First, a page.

Relatable leaders build strong communities
Reese Witherspoon’s character in Oscar-nominated Wild sets out to tackle 1,100 miles of the Pacific Crest Trail with no grounding in hiking and at her lowest low – a divorced recovering drug addict. [34] Band calls herself The Ordinary Adventurer who grew up “too clumsy for sport, too dyslexic for grades and too different for popularity”. [35] The point is that despite the adventures being epic, the women behind them are relatable, which gives them the power to create a strong community.

Sarah Williams is the founder of Tough Girl Tribe– a community she built around her weekly podcast, which has more 420,000 downloads to date. “One of the rules of our tribe is to never compete with others. It creates this exceptional level of trust, which keeps attracting people from all over the world.”

Confidence from progress, not hitting goals
It is this messy reality that is most valuable to women taking part – knowing that the journey they have been on was tough, but that they got through it on sheer willpower.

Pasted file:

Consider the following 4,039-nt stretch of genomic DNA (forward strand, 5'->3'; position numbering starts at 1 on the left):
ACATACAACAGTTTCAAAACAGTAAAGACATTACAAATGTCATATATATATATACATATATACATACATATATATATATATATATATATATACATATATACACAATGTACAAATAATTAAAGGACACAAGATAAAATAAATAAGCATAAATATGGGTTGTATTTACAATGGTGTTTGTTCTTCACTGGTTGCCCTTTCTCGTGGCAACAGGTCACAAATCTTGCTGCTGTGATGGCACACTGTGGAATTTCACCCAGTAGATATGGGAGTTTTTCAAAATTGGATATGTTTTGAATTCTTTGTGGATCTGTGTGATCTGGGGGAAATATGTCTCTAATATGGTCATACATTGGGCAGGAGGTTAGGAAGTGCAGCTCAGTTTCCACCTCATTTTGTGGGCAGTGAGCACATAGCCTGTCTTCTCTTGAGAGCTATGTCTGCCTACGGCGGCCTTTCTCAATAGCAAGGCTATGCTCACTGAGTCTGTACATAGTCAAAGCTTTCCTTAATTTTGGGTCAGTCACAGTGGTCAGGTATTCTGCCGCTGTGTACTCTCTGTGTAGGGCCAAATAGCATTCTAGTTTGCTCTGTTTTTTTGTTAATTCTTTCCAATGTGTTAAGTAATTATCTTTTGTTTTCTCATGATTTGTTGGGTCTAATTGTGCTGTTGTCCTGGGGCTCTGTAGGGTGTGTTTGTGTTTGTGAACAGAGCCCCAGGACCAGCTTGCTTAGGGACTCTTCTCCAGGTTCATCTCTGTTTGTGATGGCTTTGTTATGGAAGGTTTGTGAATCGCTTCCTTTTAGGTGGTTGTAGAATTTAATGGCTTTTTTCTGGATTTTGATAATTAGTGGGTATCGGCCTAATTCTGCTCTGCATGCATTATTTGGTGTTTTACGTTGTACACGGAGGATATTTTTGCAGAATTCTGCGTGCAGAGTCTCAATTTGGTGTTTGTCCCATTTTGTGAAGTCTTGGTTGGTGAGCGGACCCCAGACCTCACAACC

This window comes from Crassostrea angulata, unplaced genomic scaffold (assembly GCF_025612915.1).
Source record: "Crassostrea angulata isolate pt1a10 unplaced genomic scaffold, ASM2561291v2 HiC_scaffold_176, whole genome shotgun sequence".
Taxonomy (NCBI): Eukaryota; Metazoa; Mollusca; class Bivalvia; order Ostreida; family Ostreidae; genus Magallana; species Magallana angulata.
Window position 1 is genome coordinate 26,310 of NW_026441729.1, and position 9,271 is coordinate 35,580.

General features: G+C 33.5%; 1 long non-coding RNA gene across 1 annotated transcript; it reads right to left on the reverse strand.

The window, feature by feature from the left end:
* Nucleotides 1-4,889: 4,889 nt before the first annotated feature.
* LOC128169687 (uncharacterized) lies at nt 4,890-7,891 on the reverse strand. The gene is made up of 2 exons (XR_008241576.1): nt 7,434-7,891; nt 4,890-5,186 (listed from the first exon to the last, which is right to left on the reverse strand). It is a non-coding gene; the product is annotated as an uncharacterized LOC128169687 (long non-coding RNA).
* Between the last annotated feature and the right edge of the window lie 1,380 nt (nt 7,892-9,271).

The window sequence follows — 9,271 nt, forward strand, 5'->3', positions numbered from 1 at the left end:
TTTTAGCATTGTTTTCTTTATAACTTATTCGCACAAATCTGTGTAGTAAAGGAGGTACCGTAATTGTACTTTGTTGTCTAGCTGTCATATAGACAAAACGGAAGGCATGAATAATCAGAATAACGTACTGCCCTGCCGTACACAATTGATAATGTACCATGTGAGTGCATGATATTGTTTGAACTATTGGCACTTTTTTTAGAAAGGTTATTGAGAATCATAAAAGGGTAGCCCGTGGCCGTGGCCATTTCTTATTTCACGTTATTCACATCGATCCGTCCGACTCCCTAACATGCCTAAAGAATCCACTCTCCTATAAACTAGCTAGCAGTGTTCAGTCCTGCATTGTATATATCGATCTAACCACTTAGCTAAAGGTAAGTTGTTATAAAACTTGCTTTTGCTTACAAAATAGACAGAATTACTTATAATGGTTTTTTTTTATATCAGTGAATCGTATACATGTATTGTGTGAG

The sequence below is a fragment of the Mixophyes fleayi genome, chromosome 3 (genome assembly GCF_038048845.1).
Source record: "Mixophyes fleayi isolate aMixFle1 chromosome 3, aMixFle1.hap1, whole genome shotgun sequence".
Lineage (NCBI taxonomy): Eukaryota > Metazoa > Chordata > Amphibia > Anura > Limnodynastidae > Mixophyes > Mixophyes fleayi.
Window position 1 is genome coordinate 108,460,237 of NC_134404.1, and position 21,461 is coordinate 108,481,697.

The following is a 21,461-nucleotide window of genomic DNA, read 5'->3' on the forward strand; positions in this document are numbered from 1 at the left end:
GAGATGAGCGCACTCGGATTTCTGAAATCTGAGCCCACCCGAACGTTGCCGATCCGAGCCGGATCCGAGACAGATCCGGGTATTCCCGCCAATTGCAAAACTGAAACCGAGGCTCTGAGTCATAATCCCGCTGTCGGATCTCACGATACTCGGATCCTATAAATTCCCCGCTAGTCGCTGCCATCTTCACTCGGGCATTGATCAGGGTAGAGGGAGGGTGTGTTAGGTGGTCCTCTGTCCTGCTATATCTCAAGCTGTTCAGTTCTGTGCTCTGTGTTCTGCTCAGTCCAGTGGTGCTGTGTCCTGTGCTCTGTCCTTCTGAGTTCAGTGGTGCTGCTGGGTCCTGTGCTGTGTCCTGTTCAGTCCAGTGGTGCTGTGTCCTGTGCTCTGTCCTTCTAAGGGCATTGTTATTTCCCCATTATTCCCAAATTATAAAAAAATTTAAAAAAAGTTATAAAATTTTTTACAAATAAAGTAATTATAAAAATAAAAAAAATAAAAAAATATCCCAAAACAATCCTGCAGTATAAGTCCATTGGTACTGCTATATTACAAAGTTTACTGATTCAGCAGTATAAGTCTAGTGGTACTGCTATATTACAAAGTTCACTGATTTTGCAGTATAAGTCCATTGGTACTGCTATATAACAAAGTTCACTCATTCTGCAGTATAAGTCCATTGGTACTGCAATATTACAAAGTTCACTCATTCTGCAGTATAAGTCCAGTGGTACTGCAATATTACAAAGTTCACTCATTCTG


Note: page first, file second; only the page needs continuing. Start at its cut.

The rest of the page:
“The saying that you are the sum of the people you hang out with is very true here. Being continuously exposed to the journeys of all these women sets a new benchmark for what’s possible”
Sarah Williams is the founder of Tough Girl Tribe

With its move towards more authentic storytelling, this definitely rings true in the climbing community. Classic films like Cold and Valley Uprising emphasise the struggle to the top against a beautiful backdrop. [38]

With time, the conversations in female adventure communities transcend logistical subjects and stretch into values and life goals. When one member makes a brave decision, it empowers the rest. [40] Williams adds: “The saying that you are the sum of the people you hang out with is very true here. Being continuously exposed to the journeys of all these women sets a new benchmark for what’s possible.” [36]